Historic Mt. Pleasant Neighborhood Faces Development Pressure

A long-planned meeting between Mount Pleasant residents, property owners and Township officials took place at First Baptist Church on Monday, March 22.

The Mount Pleasant neighborhood is located on the north side of Upper Gulph Road, across from St. Davids Golf Club, but the controversial issue of sidewalks was never raised.

Instead, many in this tight-knit community focused their comments and questions on several unsettling changes taking place in their neighborhood – the influx of investors converting family homes into student housing, and developers buying and razing properties to build new housing.

Student Housing

Organized by local resident Donna Shipman, about fifty Mount Pleasant residents attended. Many complaints focused on the behavior of college students living in the family neighborhood, including the unwelcome increase in non-resident traffic on narrow streets, frequent incidents of speeding, loud parties and rowdy behavior by students, late-night disturbances in the streets involving drinking and urinating in residents’ yards. At least one landlord has placed a large dumpster on a vacant lot instead of paying for regular trash pickup at student housing. All have negatively affected the quality of life in this community.

Supervisor John Di Buonaventuro assured residents that he and other township officials have been looking into measures taken by Radnor, Lower Merion and Haverford Townships to deal with these problems. Township Manager Mimi Gleason asked that Mount Pleasant residents give the Township feedback on provisions they would like to see included in an ordinance put forward in Tredyffrin. She told them the process would require public hearings and could be expected to take three months or more, given this year’s budget constraints.

Redevelopment Pressures

Another issue troubling many in Mount Pleasant is the amount of land that has been snatched up in the past few years by developers. The demolition of homes and clear-cutting of land are viewed as detracting from the history and character of this predominately African-American community.

One developer reportedly clear-cut trees and shrubs despite a development plan that spared mature trees. In the process, some private property was cleared without the homeowners’ permission. Another developer demolished a house at 958 Mount Pleasant Rd., leaving the lot debris, trash and weed-filled, attracting rodents. This mess has sat unattended for over a year.

Maisie Hall HouseThe property under development at the foot of Henry Avenue appeared recently tidied and covered with erosion-control netting. However, at least three homes marked for demolition at this site continue to sit abandoned and a danger to neighborhood children. One is the century-old home (shown left) of revered community leader and civil rights activist, Mazie B. Hall.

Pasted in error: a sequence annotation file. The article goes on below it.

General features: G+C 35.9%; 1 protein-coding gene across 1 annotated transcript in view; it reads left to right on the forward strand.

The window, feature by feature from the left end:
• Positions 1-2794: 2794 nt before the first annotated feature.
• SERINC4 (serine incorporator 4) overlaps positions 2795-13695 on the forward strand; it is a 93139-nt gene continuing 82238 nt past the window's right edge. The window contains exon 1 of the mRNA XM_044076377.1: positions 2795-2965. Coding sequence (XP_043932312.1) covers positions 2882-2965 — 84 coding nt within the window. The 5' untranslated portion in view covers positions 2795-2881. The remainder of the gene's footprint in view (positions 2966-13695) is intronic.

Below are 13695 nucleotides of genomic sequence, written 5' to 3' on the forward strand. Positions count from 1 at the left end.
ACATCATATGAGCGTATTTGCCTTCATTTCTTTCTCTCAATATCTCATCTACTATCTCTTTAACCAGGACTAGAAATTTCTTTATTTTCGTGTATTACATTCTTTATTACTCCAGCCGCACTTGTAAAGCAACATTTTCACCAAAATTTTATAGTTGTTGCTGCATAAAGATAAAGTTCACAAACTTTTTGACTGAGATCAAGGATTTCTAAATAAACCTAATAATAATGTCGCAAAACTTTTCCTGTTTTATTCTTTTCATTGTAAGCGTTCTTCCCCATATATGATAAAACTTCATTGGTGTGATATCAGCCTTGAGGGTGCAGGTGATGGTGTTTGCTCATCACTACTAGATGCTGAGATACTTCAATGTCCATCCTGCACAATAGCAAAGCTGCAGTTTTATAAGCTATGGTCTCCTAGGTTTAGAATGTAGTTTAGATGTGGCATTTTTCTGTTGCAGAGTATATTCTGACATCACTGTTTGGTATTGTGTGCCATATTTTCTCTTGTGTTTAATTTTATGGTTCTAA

Nine homes are planned for this property, and according to a Tredyffrin ordinance, contractors are permitted to work there from 7 AM until 8 PM seven days a week. Neighbors are understandably upset.

A surprising number of investor-owners attended Monday night’s meeting. One in particular sparked anger when he suggested that he and other investors have been improving Mount Pleasant, which he characterized in a way that offended many in the audience. Other landlords who spoke, notably, without identifying themselves, expressed an interest in working with the community to resolve problems. Several offered to be more vigilant, include specific conduct clauses covering excessive noise and large gatherings in their leases, and enforce them.

Tredyffrin police officer, Larry Meoli, asked that residents call the police when there are problems with students and assured them the Department would be responsive. Neighbors expressed anger and skepticism, complaining that in the past the police had treated them rudely and told them to handle matters with college renters themselves. Several residents claimed that the police gave warnings but did not cite students for disturbing the peace, under-age drinking or speeding.

Action Plan

After the meeting ended, Donna Shipman and other neighborhood leaders developed an action plan. Supervisor Di Buonaventuro offered to meet with the neighborhood group to move forward on ordinance language related to student housing. A possible change in the current Township ordinance allowing 7-day work schedules at construction sites will be reviewed as well. Steve Norcini, Director of Operations for Tredyffrin, pledged to replace any missing speed limit and caution signs in Mount Pleasant within the next week. Mount Pleasant residents asked that code violations at 958 Mount Pleasant Ave. be addressed immediately, as well as boarding up abandoned houses on Fairview Avenue.

Given the number of issues raised at this meeting, it is clear that the residents of Mount Pleasant deserve more respect and consideration from the Township, investor-landlords and developers than they have received to date. A township commitment to protect their quality of life should be a priority as the mix of housing changes and developers move forward with construction.

Noted by his absence was Paul Olson, who is the Eastern District Supervisor representing this area on the township board. Supervisors DiBuonaventuro, Kichline and Richter did attend, (DiBuonaventuro is actually the Western District Supervisor representing the opposite side of the township.) Also attending from the township staff were: Township Manager Mimi Gleason, Asst. Manager Tom Scott, Steve Norcini, Building Inspector, Code Enforcement officer Mike Pilotti, and Officers Larry Meoli and John De Maio from the police force.